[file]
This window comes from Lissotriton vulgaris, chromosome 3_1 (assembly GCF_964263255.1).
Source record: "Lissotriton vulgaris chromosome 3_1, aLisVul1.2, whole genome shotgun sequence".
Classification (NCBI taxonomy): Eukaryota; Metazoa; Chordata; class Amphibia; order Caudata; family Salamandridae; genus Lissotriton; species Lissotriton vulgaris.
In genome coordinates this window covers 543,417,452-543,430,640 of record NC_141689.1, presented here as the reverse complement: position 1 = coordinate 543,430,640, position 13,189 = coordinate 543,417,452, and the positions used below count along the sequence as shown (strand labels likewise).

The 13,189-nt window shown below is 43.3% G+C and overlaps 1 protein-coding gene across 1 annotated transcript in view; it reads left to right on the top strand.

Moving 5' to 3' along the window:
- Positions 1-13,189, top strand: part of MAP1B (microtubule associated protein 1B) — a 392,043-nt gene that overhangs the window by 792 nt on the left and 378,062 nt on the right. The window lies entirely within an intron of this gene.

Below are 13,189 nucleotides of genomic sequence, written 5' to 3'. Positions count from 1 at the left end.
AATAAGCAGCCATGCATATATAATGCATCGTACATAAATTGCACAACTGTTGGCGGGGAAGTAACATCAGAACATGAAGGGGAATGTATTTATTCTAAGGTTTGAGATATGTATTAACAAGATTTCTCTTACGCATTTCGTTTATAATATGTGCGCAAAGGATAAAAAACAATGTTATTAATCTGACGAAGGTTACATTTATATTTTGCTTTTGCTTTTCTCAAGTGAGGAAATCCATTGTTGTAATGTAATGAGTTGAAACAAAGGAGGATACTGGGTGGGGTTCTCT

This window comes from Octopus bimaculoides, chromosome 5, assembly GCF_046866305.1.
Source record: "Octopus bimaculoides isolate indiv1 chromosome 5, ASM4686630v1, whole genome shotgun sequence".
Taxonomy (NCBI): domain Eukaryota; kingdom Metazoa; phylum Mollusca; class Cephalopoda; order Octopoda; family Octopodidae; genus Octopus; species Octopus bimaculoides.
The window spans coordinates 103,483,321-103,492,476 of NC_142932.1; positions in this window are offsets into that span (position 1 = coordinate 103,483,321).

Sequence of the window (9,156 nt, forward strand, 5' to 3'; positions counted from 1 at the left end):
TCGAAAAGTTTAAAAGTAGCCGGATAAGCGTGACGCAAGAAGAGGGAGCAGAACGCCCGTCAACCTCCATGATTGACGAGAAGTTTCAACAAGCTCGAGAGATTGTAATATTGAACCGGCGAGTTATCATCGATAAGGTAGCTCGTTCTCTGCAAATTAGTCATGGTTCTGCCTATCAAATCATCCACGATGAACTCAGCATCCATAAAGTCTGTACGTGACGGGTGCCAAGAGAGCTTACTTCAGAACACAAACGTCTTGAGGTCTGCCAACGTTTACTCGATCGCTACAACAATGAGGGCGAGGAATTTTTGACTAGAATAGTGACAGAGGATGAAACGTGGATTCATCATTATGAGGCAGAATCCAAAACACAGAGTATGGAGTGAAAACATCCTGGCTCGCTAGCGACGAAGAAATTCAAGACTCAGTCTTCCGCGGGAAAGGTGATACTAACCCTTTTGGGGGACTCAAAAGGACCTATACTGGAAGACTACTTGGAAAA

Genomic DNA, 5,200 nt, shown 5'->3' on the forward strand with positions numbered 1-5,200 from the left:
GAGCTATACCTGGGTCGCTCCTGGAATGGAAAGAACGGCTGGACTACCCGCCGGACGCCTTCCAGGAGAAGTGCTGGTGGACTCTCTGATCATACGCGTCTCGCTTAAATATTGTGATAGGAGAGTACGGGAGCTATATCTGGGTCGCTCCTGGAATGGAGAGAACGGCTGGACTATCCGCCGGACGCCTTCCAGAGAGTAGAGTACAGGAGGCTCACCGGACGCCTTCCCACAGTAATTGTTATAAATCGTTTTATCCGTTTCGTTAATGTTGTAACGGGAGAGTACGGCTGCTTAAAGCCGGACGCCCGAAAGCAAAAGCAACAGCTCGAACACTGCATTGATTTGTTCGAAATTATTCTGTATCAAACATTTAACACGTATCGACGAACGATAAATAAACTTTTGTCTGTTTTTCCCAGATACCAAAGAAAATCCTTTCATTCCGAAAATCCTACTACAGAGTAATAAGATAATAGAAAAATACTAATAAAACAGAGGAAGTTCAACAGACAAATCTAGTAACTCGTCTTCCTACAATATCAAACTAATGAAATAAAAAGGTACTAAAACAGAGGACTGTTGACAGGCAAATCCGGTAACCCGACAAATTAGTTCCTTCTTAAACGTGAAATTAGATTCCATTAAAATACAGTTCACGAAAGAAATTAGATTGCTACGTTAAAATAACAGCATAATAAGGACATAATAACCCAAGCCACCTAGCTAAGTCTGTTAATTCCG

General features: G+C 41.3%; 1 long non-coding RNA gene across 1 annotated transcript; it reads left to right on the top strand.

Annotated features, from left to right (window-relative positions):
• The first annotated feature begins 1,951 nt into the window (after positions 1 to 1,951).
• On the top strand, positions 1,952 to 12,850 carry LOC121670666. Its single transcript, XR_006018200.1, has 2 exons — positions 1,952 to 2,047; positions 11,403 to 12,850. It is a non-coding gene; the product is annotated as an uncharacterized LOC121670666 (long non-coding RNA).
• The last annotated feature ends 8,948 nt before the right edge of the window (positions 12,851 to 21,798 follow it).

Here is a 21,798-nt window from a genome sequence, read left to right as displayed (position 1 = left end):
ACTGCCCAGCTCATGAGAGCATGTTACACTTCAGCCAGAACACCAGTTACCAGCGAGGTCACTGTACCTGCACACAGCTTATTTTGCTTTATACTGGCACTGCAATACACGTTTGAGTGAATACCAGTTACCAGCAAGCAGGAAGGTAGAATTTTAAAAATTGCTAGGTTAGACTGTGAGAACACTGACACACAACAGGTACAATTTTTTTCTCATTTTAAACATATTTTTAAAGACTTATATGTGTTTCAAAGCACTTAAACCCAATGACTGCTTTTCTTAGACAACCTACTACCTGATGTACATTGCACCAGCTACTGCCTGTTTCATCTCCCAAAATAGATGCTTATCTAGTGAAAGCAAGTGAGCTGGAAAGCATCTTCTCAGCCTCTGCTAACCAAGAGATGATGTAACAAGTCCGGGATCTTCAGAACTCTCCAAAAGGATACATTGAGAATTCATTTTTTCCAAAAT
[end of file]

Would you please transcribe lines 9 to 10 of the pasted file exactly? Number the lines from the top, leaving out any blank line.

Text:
AATAAGCAGCCATGCATATATAATGCATCGTACATAAATTGCACAACTGTTGGCGGGGAAGTAACATCAGAACATGAAGGGGAATGTATTTATTCTAAGGTTTGAGATATGTATTAACAAGATTTCTCTTACGCATTTCGTTTATAATATGTGCGCAAAGGATAAAAAACAATGTTATTAATCTGACGAAGGTTACATTTATATTTTGCTTTTGCTTTTCTCAAGTGAGGAAATCCATTGTTGTAATGTAATGAGTTGAAACAAAGGAGGATACTGGGTGGGGTTCTCT

This window comes from Octopus bimaculoides, chromosome 5, assembly GCF_046866305.1.